Stay tuned to see if the Empire Strikes Back.

14 comments:

Anonymous said...

State workers fear likely pension fees
.State and local workers could see paychecks shrink because of new retirement fees.
BY MARY ELLEN KLAS
Herald/Times Tallahassee Bureau
TALLAHASSEE -- Teachers, police and even legislators may start seeing -- for the first time ever -- a chunk of their paycheck going into their retirement accounts if Gov. Rick Scott and legislators get their way.

The money could be used to offset the state's nearly $5 billion budget gap, fulfill Gov. Rick Scott's promise to cut $1.4 billion in property taxes or be rolled back into the retirement system to shore it up before the state's aging workforce retires



Read more: http://www.miamiherald.com/2011/01/29/2041542/state-workers-fear-likely-pension.html#ixzz1Cc3Isn4w

Kissimmee Kid said...

Wah, wah, wah,

Lawyers in private practice have been seeing their income go down. So you work for the government, why do you think you are immune?

Considering the training and experience an APD and ASA get consider yourselves lucky you don't have to pay for your clerkship.

Fake Trialmaster said...

I got 99 problems, and the PDs check ain't one.

Anonymous said...

The Florida Legislature has been cutting benefits and essentially salaries (no more bar dues) of government attorneys for years now. This pension thing is going to break the back of ASAs and APDs. Rick Scott says he wants to bring the State pension in line with the private sector. How about making State salaries the same as the private sector? A paralegal makes more than a government attorney! Wait, that would actually bankrupt the State! Can we unionize??? Any ideas on fighting this???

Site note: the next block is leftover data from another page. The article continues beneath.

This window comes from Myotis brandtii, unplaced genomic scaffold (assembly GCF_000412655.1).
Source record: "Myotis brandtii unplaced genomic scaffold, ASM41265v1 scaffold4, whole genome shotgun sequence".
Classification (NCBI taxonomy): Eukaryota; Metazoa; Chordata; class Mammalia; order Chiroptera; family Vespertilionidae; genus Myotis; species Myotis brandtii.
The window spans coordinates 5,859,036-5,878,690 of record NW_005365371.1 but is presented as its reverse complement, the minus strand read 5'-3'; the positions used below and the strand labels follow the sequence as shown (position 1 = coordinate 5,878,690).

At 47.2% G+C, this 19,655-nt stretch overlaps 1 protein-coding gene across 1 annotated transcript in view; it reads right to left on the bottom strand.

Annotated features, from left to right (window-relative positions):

Anonymous said...

Those interested in appearance waivers and rule 3.180 should check out Cruz v. State, 822 So. 2d 595 (Fla. 3d DCA 2002).

Anonymous said...

Kissimmee Kid: you sound more like the ignorant kid. Prosecutors and APDs are responsible for protecting our community, the rights of victims and the accused (some of whom actually are innocent). While this may not seem important to you, I assure you it's vital to many of us over the age of 12.

Being a prosecutor or APD is not a clerkship. It's attitudes like yours that are killing the offices. These young lawyers have vital jobs..............that state should pay them a decent wage so we can attract and keep the talent we need to do those jobs properly.